Checking boxes

The other day I was having a conversation with a business leader who was versed with developing pitches for his company in order to convince customers of their value proposition. He was with a software business so while there are standardised capabilities and products, everything they sell to businesses are quite bespoke and require them to go into a process with the customers.

Therefore, he was basically selling dreams that are mostly realisable but will take time. He was the one who tries to convince his customers to come on the journey with his company. Meanwhile, in order to make the sale, his technical guys will have to do the hard work of filling in technical specification forms, making sure that they fulfill specific requirements of any Request-for-Proposals (RFP). On the other hand, he had to spend time with these technical guys to also make sure what he promised was feasible, and within the delivery capabilities of the firm.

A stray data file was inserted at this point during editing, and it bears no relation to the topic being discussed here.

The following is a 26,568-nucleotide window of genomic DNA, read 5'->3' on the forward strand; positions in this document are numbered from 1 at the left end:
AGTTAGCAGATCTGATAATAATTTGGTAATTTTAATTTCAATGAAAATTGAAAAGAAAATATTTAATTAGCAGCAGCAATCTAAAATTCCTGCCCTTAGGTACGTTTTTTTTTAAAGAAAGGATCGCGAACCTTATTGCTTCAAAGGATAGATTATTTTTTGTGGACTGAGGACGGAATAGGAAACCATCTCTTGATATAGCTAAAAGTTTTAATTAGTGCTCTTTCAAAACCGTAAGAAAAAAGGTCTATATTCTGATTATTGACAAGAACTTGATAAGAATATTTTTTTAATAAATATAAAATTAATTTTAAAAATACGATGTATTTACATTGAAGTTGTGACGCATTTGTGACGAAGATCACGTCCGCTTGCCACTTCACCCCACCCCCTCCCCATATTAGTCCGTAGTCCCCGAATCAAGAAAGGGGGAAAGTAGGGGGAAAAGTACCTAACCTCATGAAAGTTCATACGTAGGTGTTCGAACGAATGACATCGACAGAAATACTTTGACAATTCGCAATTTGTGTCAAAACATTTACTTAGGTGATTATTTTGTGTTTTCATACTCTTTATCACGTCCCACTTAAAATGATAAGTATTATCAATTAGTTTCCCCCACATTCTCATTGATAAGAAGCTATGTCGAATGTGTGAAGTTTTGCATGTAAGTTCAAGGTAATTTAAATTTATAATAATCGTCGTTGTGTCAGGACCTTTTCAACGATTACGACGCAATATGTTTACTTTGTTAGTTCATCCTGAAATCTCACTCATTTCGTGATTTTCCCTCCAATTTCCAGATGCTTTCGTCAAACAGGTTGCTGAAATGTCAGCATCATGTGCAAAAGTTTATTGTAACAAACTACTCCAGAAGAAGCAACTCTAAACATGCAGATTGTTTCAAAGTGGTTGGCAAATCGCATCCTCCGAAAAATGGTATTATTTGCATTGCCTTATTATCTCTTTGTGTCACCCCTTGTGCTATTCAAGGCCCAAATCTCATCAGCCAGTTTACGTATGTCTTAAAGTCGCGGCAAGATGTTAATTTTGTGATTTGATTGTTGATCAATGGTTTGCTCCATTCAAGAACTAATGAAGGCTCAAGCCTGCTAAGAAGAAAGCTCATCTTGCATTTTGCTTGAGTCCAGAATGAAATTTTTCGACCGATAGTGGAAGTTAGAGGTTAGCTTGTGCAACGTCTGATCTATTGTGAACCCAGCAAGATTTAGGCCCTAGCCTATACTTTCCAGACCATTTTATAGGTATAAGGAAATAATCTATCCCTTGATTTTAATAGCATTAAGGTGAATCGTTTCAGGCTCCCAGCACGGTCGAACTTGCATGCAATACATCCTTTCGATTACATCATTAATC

His tech guys are stretched, between trying to check the boxes for the client in terms of the specifications and producing detailed documentation, with having to invest time to help refine the overall pitch. What should they prioritise and what is more important? The industrial complex wants us to prioritise checking boxes, and meeting explicable criteria, especially those written down. Yet in reality, we know that’s not get us over the line and truly help us thrive.

So I’d argue that the technical guys will need to get good at making sure boxes can be checked but for their own benefit, they should focus on the pieces beyond that. As much as possible, we want to automate those box-checking so that intelligent people can be freed to do the creative work. And perhaps then, schools can begin to educate rather than to ‘train’ – to bring up people who do the creative work rather than be competent box-checkers.